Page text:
16 blocks, a.i., amistad, artificial intelligence, assassins, catch me if you can, chris columbus, corey feldman, daniel day-lewis, fuck it, goonies, gremlins, indiana jones, josh brolin, jurassic park, kingdom of crystal skull, lethal weapon, lightning thief, martha plimpton, only the lonely, percy jackson, rent, richard donner, saving private ryan, Sean Astin, sequel, steven spielberg, the lost world, the terminal, timeline, war horse
I have been waiting for this to situation to clear itself up before posting about it, but it appears the smoke has cleared and Richard Donner is moving forward with a sequel to The Goonies with Steven Spielberg, the original producer who also has the story credit from the original film, in hand. According to Corey Feldman via Twitter (sigh), this project is starting to get some legs. For better or worse. This could easily be another, “they are whoring out my childhood” post of which I’ve had a few in the past. I’m not going to go that route, however. Yes, I think this sequel is beyond ill-advised and enough to make me scream. Any fan of the original I would hope feels the same way. Let’s face it, the time for the sequel is past. Do we really want to see an old ass Mikey? I don’t. Corey Feldman is way too burnt out to recapture the beauty of Mouth. I, however, am always up for more Martha Plimpton in any way we can get her.
The magic of the original film was that it was kids taking charge of their own destiny outside of the adult world to make shit happen. If the sequel were to have happened, it should have happened back in 1987 or 1988 when they could still capitalize on that same feeling. To me, with the Goonies all as adults in the coming sequel (let’s hope it falls apart), it rings pretty hollow. I don’t know the storyline, but I am skeptical at best. Perhaps the thing that is most clear in all of this is how creatively bankrupt Steven Spielberg has become. When was the last original film he did? War Horse, which was a bomb (war pun intended). Hell, Schindler’s List was the last decent movie he made, although the first 20 minutes of Saving Private Ryan were really great. He’s given us one shitty Indiana Jones sequel with another likely shitty one on the way, a Lifetime movie about Abraham Lincoln salvaged only by the dynamite performance of Daniel Day-Lewis, and a handful of mediocrity (A.I. Artificial Intelligence, Catch Me If You Can, The Terminal, Amistad, Jurassic Park: The Lost World). So why wouldn’t he latch onto something that has a rabid audience? And Richard Donner? Four Lethal Weapon films and a series of bombs including 16 Blocks, Assassins and Timeline. Even if Chris Columbus, who has had his ups (Gremlins, Only the Lonely) and downs (mostly as a director – Rent, Percy Jackson and the Lightning Thief) comes back to write the script, I just don’t know how the recipe that worked so well is recreated. To me, this is a film that never needed a sequel at all. I know Goonies Never Say Die, but damn it, I wish the powers that be would tell this project to die and go away. I wrote this about the merits of the film and why it still resonates almost 30 thirty years later.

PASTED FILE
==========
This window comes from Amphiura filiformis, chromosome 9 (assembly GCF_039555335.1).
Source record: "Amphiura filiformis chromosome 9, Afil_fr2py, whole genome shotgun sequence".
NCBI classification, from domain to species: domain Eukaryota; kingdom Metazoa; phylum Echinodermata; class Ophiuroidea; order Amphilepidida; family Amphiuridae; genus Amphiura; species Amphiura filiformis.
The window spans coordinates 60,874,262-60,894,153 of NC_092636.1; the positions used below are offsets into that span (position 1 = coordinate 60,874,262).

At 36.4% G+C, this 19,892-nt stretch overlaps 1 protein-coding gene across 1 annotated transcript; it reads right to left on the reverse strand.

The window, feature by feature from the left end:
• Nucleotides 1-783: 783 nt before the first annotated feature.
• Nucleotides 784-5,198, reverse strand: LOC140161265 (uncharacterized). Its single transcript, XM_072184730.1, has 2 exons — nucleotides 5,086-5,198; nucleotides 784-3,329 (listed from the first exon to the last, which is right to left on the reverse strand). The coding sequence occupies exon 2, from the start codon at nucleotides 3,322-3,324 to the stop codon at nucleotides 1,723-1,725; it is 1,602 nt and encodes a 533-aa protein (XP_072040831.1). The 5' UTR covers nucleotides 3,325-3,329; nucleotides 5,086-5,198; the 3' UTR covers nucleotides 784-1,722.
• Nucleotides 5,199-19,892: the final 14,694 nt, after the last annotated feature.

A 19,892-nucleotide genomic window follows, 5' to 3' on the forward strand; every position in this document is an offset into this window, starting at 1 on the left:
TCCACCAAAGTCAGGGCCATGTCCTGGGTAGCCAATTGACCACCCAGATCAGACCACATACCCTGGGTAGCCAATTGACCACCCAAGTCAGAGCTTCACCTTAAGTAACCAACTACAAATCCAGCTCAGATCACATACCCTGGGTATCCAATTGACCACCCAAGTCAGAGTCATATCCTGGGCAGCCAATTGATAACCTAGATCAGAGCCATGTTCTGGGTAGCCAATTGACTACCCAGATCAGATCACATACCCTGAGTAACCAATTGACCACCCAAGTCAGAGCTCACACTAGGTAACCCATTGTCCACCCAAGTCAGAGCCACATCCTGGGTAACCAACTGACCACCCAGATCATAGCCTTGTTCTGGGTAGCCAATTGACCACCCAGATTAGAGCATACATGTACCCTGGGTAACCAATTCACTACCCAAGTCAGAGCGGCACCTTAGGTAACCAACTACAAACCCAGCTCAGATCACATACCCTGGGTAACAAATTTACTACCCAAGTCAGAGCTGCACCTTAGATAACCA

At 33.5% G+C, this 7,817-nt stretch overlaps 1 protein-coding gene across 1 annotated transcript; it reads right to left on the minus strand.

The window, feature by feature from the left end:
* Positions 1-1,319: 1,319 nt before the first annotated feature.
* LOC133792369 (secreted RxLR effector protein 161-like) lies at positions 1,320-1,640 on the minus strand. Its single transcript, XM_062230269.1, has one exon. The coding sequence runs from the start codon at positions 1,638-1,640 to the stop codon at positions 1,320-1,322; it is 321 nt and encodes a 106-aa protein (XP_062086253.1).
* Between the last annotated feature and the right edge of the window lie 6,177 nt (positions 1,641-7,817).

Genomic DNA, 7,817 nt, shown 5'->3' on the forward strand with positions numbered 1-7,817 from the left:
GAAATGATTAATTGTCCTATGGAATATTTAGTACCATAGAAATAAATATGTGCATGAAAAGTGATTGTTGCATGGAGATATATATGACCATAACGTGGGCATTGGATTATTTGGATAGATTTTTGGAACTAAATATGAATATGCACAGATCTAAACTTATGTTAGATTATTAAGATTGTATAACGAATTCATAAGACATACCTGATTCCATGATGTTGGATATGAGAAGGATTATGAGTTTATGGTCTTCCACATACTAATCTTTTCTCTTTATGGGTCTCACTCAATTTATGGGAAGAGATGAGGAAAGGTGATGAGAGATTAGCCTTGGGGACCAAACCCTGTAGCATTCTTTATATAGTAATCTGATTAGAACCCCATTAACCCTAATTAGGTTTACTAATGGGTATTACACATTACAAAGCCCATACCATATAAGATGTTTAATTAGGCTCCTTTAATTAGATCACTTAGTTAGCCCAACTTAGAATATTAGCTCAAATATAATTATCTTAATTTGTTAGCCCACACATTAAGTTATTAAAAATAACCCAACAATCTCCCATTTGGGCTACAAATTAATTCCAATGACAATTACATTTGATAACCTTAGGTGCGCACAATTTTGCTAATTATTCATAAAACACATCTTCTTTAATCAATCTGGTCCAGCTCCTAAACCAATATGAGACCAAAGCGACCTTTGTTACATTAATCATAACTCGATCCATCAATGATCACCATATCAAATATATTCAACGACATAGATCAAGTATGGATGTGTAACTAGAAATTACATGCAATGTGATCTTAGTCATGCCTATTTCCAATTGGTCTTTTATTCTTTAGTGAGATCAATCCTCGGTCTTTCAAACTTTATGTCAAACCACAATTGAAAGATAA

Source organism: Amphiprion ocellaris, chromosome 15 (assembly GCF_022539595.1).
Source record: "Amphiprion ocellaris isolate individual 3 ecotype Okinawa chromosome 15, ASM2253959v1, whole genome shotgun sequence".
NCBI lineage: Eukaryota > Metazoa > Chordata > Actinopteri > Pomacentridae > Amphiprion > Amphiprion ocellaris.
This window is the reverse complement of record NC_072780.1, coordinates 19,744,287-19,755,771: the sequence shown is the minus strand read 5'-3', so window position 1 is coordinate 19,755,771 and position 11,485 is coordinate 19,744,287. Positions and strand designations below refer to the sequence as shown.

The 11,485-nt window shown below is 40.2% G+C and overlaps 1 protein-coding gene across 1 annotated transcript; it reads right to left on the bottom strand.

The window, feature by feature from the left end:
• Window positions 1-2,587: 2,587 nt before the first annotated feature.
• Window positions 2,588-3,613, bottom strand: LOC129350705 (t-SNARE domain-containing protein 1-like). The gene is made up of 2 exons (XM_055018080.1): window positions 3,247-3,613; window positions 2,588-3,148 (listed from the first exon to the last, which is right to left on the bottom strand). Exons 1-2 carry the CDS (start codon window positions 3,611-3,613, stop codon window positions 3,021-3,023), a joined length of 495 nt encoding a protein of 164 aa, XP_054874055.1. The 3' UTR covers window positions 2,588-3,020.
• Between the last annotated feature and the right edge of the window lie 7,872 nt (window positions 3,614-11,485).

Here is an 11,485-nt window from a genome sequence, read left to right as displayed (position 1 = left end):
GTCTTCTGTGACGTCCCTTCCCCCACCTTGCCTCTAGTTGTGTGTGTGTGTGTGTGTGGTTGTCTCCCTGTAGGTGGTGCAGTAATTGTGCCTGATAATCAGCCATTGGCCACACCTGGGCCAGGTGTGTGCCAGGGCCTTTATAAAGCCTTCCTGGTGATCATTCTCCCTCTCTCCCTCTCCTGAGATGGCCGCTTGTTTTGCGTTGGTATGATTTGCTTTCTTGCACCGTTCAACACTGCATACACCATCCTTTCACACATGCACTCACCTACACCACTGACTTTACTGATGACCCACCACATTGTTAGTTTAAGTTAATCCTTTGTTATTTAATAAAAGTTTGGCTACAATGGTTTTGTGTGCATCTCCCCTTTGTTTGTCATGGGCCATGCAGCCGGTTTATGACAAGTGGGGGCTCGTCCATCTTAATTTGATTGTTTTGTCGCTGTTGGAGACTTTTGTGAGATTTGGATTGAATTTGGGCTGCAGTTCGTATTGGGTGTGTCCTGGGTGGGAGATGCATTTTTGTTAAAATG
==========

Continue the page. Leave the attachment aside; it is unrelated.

If it does come off, and Sean Astin says he’ll bet his children on the fact that it will, then I will see it. I will pay only a matinee price, though. And I reserve the right to skewer it further upon seeing it. In the off chance it is actually good, I will admit that. I still maintain that no sequel is necessary and the integrity of the original is what Donner, Spielberg, Columbus and any of the original cast that return are all betting with. Seems like a bad bet to me.